A community of communities: Empowering maintainers to grow communities around their code

Posted July 18, 2019 | View revision history

Open source is about much more than publishing code. It’s about building communities around shared problems, communities no different than the offline communities we participate in each day. Yet, it can still be a challenge for maintainers of projects, both large and small, to grow safe and welcoming communities around their code.

GitHub’s Community and Safety team is like many other services’ Trust and Safety teams in that we are tasked with ensuring that users aren’t required to risk their privacy or personal safety in order to participate in the community on GitHub. Beyond discouraging disruptive behavior in the form of spam, abuse, or harassment, the Community and Safety team also goes beyond that and instead, actively seeks to encourage good online citizenship by both making it easier for users to contribute constructively and for maintainers to adopt community management best practices.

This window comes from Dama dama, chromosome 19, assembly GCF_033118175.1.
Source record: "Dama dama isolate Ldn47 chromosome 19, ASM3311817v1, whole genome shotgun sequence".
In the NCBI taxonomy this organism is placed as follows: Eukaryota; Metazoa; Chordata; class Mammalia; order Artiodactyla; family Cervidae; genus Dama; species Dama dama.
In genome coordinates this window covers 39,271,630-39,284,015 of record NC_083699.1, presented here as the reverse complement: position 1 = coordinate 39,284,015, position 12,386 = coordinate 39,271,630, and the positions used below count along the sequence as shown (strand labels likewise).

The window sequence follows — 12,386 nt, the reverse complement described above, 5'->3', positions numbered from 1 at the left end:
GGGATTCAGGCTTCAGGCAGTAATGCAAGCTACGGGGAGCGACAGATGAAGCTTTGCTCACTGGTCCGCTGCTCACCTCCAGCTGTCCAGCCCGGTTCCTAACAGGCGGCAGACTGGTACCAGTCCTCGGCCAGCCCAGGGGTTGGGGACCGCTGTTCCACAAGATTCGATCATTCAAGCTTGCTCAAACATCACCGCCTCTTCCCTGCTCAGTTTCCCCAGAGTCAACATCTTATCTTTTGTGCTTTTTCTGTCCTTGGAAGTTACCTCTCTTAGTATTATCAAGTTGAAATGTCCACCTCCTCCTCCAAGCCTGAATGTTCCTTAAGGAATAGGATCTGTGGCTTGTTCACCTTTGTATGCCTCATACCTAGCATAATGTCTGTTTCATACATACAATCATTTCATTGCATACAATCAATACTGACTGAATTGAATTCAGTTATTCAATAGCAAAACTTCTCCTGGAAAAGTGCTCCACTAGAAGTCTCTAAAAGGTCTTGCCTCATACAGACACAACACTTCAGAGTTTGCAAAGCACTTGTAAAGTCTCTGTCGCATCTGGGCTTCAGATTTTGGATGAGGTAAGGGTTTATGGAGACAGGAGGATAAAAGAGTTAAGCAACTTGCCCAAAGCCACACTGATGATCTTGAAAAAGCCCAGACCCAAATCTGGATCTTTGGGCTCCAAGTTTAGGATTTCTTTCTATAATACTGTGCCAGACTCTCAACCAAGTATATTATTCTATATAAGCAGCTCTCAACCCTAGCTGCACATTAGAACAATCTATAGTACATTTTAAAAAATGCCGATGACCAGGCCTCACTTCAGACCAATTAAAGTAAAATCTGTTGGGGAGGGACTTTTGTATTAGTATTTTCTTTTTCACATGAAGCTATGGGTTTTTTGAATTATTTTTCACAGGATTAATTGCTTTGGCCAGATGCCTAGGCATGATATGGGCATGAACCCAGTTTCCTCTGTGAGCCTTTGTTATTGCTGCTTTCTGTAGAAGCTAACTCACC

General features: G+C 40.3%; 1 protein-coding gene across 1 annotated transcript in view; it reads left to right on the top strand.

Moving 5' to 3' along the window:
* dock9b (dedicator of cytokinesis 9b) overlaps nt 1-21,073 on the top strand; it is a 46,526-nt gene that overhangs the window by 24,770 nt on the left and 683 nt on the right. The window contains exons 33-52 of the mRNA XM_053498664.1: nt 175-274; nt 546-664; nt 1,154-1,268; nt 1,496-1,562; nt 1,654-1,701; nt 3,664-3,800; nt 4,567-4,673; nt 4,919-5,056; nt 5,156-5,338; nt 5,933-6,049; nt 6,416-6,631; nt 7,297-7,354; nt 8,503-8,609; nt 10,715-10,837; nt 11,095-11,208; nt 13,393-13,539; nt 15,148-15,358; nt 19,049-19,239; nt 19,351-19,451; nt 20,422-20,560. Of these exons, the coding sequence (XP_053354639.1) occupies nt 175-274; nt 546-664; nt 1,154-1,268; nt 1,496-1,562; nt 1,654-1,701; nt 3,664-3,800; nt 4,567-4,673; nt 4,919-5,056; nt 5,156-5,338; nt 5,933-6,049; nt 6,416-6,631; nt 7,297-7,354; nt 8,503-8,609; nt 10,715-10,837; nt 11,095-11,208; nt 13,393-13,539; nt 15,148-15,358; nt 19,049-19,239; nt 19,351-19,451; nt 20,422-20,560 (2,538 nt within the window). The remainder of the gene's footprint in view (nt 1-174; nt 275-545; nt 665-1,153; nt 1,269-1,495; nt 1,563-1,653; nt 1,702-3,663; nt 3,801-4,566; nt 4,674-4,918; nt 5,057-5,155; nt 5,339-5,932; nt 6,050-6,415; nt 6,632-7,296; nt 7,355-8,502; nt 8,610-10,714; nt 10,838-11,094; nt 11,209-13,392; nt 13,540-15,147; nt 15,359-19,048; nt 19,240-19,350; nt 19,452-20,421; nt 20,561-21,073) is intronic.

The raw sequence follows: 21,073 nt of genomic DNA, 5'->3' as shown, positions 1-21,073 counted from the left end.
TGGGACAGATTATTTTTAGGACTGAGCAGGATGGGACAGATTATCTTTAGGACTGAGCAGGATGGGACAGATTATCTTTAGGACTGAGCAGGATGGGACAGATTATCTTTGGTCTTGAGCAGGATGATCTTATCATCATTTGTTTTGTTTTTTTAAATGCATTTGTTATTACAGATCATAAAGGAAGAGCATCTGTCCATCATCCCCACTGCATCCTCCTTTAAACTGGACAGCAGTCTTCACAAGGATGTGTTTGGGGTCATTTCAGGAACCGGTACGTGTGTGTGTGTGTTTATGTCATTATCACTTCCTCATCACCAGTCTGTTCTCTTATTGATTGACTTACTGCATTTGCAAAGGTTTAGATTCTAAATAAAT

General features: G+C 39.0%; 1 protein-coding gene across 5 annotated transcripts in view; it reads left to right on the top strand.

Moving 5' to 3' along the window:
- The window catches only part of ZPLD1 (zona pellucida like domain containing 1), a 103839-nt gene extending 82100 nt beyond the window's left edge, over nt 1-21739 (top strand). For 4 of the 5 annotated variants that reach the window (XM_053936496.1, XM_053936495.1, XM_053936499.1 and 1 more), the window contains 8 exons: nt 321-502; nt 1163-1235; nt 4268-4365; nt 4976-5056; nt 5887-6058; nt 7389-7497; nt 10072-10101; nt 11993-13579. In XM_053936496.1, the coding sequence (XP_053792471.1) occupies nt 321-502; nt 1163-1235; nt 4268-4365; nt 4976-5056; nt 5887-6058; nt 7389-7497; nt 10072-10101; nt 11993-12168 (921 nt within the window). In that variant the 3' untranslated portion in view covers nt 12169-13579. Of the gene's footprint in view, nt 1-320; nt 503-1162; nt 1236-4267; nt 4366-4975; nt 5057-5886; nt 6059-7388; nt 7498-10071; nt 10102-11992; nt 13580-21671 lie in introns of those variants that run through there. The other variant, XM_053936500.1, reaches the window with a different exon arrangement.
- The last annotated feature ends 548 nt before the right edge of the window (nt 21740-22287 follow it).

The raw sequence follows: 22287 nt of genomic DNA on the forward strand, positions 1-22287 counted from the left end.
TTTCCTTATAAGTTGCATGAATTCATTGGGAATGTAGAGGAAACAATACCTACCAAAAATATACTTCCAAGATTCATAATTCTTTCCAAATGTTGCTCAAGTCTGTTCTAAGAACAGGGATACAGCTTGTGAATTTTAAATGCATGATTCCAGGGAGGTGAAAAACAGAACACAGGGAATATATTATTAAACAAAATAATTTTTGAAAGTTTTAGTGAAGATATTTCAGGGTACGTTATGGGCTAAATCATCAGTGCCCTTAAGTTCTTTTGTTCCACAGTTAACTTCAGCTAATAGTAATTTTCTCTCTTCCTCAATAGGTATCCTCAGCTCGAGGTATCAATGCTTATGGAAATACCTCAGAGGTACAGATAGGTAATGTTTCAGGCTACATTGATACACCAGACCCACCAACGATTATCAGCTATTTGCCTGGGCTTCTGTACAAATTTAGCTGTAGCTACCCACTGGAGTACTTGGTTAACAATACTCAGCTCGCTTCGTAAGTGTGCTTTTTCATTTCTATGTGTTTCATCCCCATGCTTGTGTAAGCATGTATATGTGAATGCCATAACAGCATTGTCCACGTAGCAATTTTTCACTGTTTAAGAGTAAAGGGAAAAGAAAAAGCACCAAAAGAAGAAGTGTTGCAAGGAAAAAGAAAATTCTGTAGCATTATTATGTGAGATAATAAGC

In this talk from O’Reilly’s 2019 Open Source Software Conference (OSCON), I walk through GitHub’s approach to empowering maintainers to grow a federation of semi-independent, safe, and welcoming open source communities that can scale along side the code, as well as what tools and resources are available today and in the future, looking at how various community management approaches encourage or discourage community growth and participation.


Ben Balter is a Senior Product Manager at GitHub, the world’s largest software development network, where he oversees Product Security and Platform Health. Ben was previously responsible for the platform’s trust and safety efforts, delivering more than 500 individual staff- and user-facing features in support of community management, content moderation, privacy, and compliance to ensure the GitHub community remained safe and welcoming for all software developers. Before joining GitHub’s Product team, Ben served as GitHub’s Government Evangelist, leading the efforts to encourage more than 2,000 government organizations across 75 countries to adopt open source philosophies for code, data, and policy development. More about the author →

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